The large and busy pagoda often filled with both worshippers and travelers undoubtedly is the Thien Hau Pagoda in Ho Chi Minh City. Also known as Chua Ba or the Lady’s Pagoda, the Thien Hau Pagoda is indeed one of the most popular and richly embellished pagodas found in the area.
Thien Hau represents virtues of filial piety and altruism while her most prominent attribute is her ability to go through the clouds over oceans. This unique gift then allows her to rescue many sailors in danger, which has granted her the reputation of being the protector of voyagers of the sea.
Built during 1760, the pagoda was a product of the Cantonese Congregation as a sign of gratitude for their many safe travels from their native land to Vietnam. The Chinese people gathered their money and established the pagoda with many continuous restoration works through the decades. The pagoda is truly a great example of the classic Chinese architectural style. Its detailed carvings, decorations and statues were all intricately made to represent Taoist literature and ancient Chinese history. The temple was made entirely from materials imported from China.
The front yard of the pagoda is surrounded by high walls and topped by intricate friezes and carved tableaus. Visitors walking in the pagoda will immediately notice the thick scent and smoke of incense of the extremely active pagoda. Upon looking up to the source of the incense, you’ll find rows and rows of spiraled cones of burning incense hanging from the delicately carved ceiling of the pagoda. Visitors light incense in order to wish for luck and protection from Thien Hau. For a small fee, travelers can purchase a curl of incense that will burn for at least a month. Make sure to hang your lit incense along with the rest. Aside from being a treat for the nose, the sight of hanging coils remains uniquely engaging and exciting for the eyes, as may be attested to by the thousands of people who devote their belief to the deity.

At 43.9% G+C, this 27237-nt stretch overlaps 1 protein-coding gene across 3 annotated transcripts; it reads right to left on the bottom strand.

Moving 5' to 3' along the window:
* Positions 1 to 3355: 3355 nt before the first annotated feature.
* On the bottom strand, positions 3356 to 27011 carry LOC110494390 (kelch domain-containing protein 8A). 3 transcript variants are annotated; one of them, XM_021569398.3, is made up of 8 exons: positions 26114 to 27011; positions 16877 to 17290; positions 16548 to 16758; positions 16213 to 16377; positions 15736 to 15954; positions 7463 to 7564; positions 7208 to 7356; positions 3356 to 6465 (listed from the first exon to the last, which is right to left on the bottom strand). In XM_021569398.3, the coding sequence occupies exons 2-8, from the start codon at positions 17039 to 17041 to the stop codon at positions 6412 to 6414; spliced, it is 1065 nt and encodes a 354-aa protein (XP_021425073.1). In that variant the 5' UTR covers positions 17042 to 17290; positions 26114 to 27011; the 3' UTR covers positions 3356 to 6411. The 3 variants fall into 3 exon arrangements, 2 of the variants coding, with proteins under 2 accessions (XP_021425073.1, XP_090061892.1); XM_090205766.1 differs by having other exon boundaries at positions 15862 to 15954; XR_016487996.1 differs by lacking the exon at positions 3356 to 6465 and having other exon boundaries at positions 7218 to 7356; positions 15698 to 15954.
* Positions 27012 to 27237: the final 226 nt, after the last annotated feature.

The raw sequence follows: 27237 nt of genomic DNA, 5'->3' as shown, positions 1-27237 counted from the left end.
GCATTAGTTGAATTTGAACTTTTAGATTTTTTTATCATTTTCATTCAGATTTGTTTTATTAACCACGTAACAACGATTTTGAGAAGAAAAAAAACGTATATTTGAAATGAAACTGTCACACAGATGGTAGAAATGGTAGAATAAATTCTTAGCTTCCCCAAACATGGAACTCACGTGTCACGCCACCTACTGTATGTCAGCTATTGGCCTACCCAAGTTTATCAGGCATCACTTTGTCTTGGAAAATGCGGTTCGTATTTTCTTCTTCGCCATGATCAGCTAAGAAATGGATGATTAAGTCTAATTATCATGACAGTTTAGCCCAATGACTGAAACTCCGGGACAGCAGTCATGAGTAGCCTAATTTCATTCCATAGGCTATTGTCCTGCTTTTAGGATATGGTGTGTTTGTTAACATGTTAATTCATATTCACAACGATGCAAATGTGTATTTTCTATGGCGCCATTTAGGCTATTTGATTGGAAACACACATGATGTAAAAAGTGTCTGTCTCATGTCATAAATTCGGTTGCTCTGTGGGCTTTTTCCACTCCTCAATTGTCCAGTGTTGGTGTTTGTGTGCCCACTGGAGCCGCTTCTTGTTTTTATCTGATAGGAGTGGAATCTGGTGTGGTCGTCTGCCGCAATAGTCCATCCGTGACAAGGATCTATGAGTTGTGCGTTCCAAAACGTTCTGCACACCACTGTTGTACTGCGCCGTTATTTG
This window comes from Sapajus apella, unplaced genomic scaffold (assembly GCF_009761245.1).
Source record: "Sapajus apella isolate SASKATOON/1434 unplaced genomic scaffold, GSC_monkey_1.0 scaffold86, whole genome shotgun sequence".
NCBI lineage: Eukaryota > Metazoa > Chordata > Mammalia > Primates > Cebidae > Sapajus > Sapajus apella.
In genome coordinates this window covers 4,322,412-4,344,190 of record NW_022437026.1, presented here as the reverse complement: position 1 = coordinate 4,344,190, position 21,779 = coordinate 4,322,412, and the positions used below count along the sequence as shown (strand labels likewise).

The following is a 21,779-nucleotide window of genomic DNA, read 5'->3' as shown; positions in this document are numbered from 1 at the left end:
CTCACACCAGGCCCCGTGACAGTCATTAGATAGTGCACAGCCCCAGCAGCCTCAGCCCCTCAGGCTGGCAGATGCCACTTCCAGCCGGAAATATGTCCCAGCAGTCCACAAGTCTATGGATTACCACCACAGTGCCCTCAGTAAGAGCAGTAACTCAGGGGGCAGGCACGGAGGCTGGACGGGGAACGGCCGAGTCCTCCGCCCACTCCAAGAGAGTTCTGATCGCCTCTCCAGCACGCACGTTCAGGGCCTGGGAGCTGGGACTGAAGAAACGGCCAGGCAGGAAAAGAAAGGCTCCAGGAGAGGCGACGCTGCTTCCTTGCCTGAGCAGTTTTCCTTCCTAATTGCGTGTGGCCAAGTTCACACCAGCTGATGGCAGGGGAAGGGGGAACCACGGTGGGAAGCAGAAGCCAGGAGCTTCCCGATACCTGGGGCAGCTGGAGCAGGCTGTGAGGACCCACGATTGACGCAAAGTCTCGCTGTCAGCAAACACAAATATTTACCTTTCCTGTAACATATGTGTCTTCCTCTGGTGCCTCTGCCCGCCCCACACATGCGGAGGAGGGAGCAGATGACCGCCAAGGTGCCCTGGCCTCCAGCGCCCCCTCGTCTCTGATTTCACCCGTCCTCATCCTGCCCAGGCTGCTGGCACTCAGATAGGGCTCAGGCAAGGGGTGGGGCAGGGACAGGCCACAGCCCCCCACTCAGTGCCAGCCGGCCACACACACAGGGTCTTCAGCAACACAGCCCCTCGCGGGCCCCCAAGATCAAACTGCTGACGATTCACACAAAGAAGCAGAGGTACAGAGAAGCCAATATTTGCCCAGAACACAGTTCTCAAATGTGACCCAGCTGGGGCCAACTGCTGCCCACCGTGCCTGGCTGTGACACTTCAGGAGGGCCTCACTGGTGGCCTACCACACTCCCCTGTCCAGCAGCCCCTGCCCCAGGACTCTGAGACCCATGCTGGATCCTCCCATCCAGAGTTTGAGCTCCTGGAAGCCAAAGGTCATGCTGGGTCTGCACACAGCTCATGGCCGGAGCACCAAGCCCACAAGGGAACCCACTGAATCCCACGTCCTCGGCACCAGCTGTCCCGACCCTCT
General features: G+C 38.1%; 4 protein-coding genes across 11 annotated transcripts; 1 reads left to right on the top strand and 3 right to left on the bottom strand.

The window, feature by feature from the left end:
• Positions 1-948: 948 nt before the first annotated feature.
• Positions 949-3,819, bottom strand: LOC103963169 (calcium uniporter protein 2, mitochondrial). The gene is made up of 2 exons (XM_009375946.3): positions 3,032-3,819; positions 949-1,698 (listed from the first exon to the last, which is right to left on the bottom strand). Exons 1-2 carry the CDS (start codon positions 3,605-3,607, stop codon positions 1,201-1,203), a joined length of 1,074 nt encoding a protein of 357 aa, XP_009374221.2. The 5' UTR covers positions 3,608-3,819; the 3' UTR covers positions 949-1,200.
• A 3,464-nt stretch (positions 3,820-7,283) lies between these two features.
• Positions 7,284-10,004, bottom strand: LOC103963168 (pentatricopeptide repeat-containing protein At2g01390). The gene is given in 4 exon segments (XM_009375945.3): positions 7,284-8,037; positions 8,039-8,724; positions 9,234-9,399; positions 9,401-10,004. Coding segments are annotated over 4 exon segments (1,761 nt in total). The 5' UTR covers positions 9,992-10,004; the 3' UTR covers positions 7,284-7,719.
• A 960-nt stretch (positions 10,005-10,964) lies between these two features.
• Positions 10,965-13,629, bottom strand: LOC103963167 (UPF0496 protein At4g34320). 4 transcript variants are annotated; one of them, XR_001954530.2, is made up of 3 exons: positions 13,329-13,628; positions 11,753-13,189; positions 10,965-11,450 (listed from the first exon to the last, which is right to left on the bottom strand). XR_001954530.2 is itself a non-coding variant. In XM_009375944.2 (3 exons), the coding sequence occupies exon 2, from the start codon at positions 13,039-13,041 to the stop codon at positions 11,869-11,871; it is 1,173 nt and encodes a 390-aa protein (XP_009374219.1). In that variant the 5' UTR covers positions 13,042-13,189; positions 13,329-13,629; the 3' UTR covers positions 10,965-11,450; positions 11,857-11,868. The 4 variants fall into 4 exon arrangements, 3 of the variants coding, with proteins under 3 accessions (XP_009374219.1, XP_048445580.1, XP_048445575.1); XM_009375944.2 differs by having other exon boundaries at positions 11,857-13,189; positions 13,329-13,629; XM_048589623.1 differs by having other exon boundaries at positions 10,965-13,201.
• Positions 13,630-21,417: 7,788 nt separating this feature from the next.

There are three statues of Thien Hau found in the entre pagoda. The walls of the spacious central room are covered with prayer flags of red strips of paper on which devotees of the pagoda write their prayers. The belief is that when the breeze rustles the paper of the prayer, the prayers drift to Thien Hau herself.
The Thien Hau Festival is also celebrated yearly to honor the Goddess on the 23rd day of the 3rd lunar month. Hundreds of devotees from far places head to the pagoda to pray for happiness, prosperity and fulfillment from the Goddess of the Sea. Believed to be Thien Hau’s Birthday, the festival is celebrated with lion dances performed in the yard of the pagoda while many devotees bring in gifts to donate to the house devoted to Thien Hau.
From up its ceiling and down to its floor, there is so much to discover at the Thien Hau Pagoda. The pagoda and festival of Then Hau is believed to have immense importance to the Chinese and Vietnamese communities so make sure to have plenty of time to explore.